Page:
As Profits Rise at BigLaw, Pro Bono Plunges - Law Blog - WSJ
It’s the stuff of cynicism.
Many corporate law firms justifiably tout their commitment to providing free legal aid to the poor.
But last year, as AmLaw 100 firms enjoyed solid profitability growth overall, their pro bono output declined.
Many lawyers, it appears, were too busy representing paying clients to counsel non-paying ones. That is the conclusion drawn by the American Lawyer magazine in its just-released July pro-bono issue, which can be viewed (click on link to view).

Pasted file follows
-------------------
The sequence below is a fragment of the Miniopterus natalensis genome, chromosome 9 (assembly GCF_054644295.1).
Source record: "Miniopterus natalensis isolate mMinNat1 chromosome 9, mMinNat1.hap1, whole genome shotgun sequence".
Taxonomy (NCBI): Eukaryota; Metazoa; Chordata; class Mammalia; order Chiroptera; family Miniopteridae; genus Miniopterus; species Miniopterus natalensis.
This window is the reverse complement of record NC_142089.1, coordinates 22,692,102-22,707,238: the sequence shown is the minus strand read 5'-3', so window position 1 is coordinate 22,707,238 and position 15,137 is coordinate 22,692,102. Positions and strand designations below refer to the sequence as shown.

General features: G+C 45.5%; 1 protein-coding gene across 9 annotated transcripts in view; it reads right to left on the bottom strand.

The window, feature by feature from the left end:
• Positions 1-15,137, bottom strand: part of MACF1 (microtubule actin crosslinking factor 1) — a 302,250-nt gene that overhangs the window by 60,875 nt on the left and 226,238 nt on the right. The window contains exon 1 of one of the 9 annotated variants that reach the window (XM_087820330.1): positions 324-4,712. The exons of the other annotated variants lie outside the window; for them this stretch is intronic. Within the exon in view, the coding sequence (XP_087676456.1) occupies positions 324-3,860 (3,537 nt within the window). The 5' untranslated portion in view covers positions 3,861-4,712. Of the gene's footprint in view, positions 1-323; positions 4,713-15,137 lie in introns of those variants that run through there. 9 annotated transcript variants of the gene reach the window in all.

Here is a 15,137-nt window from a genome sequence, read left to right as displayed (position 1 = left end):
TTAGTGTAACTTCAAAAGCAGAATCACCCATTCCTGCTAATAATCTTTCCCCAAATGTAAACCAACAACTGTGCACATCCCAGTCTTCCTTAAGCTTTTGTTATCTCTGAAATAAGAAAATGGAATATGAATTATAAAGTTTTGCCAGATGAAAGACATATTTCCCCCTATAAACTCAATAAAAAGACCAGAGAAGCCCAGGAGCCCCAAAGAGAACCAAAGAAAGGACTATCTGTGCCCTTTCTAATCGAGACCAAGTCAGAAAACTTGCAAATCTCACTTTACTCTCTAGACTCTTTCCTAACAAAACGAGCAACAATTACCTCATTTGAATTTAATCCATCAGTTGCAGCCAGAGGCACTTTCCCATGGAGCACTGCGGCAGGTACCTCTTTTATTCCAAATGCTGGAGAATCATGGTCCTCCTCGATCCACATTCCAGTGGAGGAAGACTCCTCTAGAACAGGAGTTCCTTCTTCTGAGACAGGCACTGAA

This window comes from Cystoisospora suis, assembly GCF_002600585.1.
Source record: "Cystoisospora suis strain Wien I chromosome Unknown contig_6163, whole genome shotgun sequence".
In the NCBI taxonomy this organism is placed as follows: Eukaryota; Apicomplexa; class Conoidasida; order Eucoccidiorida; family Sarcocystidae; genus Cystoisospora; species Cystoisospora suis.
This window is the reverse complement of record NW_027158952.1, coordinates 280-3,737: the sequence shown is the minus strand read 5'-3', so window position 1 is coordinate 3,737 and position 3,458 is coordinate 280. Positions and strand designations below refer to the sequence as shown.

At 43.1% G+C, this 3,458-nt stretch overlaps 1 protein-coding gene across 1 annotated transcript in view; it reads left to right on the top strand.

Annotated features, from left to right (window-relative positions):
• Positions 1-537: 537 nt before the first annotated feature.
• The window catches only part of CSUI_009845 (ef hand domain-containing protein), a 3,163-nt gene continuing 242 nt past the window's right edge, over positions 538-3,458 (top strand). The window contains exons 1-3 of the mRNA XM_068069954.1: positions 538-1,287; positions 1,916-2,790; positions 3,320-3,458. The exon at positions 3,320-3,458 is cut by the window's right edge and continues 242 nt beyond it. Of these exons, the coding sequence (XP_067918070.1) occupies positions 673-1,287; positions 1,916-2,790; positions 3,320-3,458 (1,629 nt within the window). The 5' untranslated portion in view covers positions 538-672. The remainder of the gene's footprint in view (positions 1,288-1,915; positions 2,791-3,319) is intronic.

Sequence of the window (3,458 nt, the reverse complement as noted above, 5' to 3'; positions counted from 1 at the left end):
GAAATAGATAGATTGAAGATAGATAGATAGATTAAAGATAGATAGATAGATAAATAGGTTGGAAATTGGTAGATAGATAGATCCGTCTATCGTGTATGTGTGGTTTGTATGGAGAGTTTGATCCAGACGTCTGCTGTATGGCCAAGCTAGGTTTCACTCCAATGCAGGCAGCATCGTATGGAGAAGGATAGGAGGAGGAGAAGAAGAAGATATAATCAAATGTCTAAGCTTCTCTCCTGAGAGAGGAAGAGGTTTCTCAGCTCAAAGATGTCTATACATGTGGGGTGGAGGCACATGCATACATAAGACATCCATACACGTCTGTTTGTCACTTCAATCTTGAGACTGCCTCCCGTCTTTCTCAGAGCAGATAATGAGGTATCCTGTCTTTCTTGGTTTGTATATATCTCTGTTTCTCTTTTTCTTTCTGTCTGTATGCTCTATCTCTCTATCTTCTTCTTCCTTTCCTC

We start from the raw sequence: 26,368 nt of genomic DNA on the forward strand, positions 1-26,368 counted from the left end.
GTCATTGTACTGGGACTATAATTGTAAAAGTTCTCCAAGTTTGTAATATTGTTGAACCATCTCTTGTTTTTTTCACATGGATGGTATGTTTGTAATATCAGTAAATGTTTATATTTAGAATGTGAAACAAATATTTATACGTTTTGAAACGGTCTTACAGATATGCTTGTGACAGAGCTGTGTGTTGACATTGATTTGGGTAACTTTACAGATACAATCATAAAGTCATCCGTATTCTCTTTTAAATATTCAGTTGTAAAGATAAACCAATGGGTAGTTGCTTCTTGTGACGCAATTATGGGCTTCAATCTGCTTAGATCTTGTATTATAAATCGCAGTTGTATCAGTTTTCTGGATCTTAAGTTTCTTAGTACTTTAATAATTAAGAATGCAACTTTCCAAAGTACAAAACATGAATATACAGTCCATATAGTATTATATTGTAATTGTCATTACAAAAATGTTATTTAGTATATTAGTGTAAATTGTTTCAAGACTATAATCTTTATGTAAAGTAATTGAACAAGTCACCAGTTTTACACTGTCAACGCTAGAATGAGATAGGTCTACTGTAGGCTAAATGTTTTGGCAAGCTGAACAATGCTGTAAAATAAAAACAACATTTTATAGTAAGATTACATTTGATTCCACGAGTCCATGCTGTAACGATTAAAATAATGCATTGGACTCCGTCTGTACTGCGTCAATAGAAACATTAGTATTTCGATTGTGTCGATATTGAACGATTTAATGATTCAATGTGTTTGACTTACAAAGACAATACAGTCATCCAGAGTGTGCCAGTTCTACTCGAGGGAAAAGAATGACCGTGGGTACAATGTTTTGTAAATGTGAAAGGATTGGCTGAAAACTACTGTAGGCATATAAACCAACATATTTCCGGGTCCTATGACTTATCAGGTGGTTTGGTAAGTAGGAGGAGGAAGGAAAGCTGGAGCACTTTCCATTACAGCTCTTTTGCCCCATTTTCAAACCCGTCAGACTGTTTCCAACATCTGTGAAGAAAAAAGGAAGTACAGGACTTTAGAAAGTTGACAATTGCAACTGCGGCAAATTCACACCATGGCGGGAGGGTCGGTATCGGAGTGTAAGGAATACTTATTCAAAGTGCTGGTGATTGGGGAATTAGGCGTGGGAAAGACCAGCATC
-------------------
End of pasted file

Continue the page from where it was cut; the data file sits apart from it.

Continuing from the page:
Charity was in relatively short supply last year, according to AmLaw, which reports a 10.8% decline in the average number of hours lawyers at the 100 highest-grossing law firms spent on pro bono work. The plunge reverses a decade of steady growth in pro bono output among those firms.
“The fact is that associates do the heavy pro bono lifting at big firms, and those [associates] who survived the recession layoffs found themselves loaded up with paid work in last year’s turnaround,” said AmLaw editor Robin Sparkman.